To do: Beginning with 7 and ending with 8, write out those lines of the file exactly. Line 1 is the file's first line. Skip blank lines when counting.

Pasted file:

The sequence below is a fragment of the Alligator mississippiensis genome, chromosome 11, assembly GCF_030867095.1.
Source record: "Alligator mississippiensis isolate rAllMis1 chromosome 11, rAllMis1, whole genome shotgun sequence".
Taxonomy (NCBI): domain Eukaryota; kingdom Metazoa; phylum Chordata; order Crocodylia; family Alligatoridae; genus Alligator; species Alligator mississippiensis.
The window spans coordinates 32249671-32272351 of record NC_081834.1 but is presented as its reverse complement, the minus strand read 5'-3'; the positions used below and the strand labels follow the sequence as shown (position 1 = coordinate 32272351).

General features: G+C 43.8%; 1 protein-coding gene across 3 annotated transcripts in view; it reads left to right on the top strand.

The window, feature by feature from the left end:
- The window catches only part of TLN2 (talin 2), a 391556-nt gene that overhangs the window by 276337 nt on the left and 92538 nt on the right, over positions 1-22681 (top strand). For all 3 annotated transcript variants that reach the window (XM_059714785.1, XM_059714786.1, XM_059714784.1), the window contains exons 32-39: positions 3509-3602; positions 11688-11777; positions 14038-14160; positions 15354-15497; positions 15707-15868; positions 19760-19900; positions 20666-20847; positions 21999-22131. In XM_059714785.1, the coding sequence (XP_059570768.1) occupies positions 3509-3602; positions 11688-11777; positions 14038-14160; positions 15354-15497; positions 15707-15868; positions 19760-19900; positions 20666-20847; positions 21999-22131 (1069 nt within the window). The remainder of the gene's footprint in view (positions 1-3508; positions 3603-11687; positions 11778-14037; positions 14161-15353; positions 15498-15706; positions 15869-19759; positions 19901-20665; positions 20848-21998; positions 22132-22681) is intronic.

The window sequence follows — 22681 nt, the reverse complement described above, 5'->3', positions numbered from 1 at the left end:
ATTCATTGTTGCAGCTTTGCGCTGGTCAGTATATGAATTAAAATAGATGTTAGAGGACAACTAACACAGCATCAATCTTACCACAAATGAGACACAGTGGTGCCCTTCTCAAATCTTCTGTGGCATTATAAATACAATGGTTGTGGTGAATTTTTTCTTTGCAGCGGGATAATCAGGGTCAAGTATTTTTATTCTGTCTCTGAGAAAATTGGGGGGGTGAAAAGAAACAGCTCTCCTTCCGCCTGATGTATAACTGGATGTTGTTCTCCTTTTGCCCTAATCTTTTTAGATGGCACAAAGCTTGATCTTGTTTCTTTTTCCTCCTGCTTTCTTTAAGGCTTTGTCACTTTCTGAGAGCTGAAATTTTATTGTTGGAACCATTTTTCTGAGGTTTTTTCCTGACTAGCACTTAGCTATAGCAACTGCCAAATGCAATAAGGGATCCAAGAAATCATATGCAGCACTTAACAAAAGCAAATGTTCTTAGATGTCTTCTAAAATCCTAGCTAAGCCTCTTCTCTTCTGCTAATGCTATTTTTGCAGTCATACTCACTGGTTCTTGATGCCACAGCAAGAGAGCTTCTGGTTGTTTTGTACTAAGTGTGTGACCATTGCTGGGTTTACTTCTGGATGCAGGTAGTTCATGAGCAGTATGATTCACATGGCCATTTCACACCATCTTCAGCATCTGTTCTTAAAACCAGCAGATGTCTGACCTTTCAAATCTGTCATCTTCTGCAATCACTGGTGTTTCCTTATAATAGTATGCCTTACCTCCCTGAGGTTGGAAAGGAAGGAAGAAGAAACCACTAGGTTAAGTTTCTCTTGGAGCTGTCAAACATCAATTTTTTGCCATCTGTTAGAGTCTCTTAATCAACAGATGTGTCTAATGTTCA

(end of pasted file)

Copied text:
- The window catches only part of TLN2 (talin 2), a 391556-nt gene that overhangs the window by 276337 nt on the left and 92538 nt on the right, over positions 1-22681 (top strand). For all 3 annotated transcript variants that reach the window (XM_059714785.1, XM_059714786.1, XM_059714784.1), the window contains exons 32-39: positions 3509-3602; positions 11688-11777; positions 14038-14160; positions 15354-15497; positions 15707-15868; positions 19760-19900; positions 20666-20847; positions 21999-22131. In XM_059714785.1, the coding sequence (XP_059570768.1) occupies positions 3509-3602; positions 11688-11777; positions 14038-14160; positions 15354-15497; positions 15707-15868; positions 19760-19900; positions 20666-20847; positions 21999-22131 (1069 nt within the window). The remainder of the gene's footprint in view (positions 1-3508; positions 3603-11687; positions 11778-14037; positions 14161-15353; positions 15498-15706; positions 15869-19759; positions 19901-20665; positions 20848-21998; positions 22132-22681) is intronic.

The window sequence follows — 22681 nt, the reverse complement described above, 5'->3', positions numbered from 1 at the left end: